Typhoid seems like one of those diseases people used to have back in the old days when there wasn’t any antibiotics or good sanitation. It sort of is, but it still exists today. Fatal Fever is the story of typhoid in the early 1900s in New York. New York was not like it is today. There were outhouses and cesspits and raw sewage in the streets. It was very likely you would come in contact with typhoid at some point in your life. This book chronicles the story of Mary Mallon, otherwise known as Typhoid Mary. It is also the story of George Soper and how he tracked down Mary. Mary was a cook for prominent New York families. Soper’s investigation led him from family to family and from typhoid case to typhoid case. Mary was something unknown at that time: a carrier of typhoid who was not herself sick. She spread the disease through the food she handled and served to her employers. Soper and his associates finally caught up with Mary and had her tested. She was then confined to North Brother Island. Mary was never charged with anything or put on trial. She was confined by the Department of Health because she was considered a health risk. She never believed that she infected people with typhoid or that she was a carrier. She fought against her confinement for years. After she was finally let go, you would think she learned her lesson but you would be wrong. She again infected a family with typhoid and was again sent to North Brother Island where she spent the rest of her life.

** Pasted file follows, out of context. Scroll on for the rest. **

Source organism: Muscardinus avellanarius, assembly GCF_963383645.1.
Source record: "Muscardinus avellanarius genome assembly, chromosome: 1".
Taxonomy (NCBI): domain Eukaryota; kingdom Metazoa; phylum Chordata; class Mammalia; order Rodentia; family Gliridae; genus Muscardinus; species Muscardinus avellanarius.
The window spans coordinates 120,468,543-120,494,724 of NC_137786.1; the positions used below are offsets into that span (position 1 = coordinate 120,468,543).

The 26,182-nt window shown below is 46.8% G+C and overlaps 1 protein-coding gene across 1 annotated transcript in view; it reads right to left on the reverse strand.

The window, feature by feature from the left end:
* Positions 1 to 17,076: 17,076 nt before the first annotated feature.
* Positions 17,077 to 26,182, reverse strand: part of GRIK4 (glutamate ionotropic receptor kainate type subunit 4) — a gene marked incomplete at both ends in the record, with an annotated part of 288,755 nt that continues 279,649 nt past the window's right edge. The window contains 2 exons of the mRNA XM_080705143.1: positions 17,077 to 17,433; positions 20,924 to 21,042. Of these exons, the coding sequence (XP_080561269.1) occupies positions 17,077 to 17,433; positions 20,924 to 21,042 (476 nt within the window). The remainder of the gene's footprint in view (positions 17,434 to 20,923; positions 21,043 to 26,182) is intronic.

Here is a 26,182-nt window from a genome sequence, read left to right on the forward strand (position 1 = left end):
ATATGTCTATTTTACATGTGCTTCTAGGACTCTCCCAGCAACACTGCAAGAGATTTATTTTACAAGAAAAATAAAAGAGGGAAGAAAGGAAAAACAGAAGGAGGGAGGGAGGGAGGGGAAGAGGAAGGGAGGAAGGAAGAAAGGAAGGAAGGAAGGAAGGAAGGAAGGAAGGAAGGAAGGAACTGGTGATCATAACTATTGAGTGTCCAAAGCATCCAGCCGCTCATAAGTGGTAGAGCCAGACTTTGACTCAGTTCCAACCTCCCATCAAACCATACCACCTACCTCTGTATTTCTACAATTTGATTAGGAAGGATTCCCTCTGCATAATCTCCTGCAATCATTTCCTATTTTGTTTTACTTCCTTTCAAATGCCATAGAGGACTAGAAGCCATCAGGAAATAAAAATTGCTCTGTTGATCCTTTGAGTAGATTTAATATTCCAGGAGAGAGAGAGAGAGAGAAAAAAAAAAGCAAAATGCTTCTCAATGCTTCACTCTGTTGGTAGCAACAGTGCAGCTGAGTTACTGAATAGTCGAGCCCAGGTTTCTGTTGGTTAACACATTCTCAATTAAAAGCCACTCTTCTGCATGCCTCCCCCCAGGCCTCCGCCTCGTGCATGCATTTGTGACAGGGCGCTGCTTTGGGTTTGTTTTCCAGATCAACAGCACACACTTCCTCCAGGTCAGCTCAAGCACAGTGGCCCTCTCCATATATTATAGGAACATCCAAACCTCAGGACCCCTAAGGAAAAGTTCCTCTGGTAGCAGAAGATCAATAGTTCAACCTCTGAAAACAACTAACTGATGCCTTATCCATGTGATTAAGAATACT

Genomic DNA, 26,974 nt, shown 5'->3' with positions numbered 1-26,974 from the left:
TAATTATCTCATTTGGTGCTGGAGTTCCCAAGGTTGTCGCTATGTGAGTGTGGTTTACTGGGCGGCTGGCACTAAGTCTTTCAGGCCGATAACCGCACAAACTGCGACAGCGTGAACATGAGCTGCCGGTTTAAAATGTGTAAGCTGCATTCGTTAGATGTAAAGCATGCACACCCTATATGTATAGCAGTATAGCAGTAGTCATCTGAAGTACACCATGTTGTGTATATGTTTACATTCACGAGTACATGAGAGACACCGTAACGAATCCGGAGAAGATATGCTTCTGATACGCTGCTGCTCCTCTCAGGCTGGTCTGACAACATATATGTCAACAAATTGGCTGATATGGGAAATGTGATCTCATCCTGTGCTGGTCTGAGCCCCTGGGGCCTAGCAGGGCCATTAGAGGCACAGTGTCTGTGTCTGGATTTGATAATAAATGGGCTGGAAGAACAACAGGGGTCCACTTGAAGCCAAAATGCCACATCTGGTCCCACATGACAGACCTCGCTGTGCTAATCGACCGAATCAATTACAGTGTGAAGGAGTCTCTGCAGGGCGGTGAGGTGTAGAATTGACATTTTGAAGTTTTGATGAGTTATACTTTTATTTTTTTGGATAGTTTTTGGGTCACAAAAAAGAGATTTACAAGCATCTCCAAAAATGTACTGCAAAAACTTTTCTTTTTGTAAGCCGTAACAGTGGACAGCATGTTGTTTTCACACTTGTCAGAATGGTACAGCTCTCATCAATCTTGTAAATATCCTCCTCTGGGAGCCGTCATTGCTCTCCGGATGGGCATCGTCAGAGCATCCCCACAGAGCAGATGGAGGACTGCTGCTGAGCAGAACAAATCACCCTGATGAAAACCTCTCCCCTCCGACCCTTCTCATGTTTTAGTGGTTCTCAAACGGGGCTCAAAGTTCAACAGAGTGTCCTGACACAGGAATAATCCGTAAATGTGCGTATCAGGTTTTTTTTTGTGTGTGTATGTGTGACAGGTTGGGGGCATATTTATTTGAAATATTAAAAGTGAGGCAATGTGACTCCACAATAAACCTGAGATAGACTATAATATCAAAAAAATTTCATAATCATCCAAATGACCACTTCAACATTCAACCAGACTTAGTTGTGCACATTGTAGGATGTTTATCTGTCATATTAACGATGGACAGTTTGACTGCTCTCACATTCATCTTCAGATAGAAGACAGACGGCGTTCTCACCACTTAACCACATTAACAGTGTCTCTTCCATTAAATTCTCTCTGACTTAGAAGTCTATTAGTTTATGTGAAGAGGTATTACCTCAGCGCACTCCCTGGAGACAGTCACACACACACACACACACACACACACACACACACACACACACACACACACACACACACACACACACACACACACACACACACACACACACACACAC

Gail Jarrow is one of those authors that I am starting to look for. I really enjoyed her book Red Madness: How a Medical Mystery Changed What We Eat and equally enjoyed this one. This book reads like a detective story with Soper as the detective and Mary as the villain. There are lots of details about typhoid and sanitation in the 1900s, but you kind of forget how educational the books is. You are just reading it for the pure enjoyment and fascination of it.